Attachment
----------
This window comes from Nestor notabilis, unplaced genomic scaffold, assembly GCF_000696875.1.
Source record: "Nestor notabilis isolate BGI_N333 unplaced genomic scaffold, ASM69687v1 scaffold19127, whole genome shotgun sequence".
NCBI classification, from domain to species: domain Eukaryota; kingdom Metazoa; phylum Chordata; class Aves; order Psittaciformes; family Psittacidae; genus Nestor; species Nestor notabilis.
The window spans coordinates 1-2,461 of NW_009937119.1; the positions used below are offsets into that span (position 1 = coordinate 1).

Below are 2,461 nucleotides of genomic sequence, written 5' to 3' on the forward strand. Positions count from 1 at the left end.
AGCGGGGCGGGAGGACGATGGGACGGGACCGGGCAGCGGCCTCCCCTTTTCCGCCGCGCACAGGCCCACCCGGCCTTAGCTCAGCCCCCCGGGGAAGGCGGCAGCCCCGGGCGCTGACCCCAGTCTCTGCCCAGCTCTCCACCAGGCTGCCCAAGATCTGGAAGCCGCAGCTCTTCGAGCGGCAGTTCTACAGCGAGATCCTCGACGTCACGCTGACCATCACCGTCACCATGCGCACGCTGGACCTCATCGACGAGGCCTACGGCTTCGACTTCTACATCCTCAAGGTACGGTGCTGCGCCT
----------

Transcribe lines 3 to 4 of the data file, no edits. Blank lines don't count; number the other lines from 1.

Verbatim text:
NCBI classification, from domain to species: domain Eukaryota; kingdom Metazoa; phylum Chordata; class Aves; order Psittaciformes; family Psittacidae; genus Nestor; species Nestor notabilis.
The window spans coordinates 1-2,461 of NW_009937119.1; the positions used below are offsets into that span (position 1 = coordinate 1).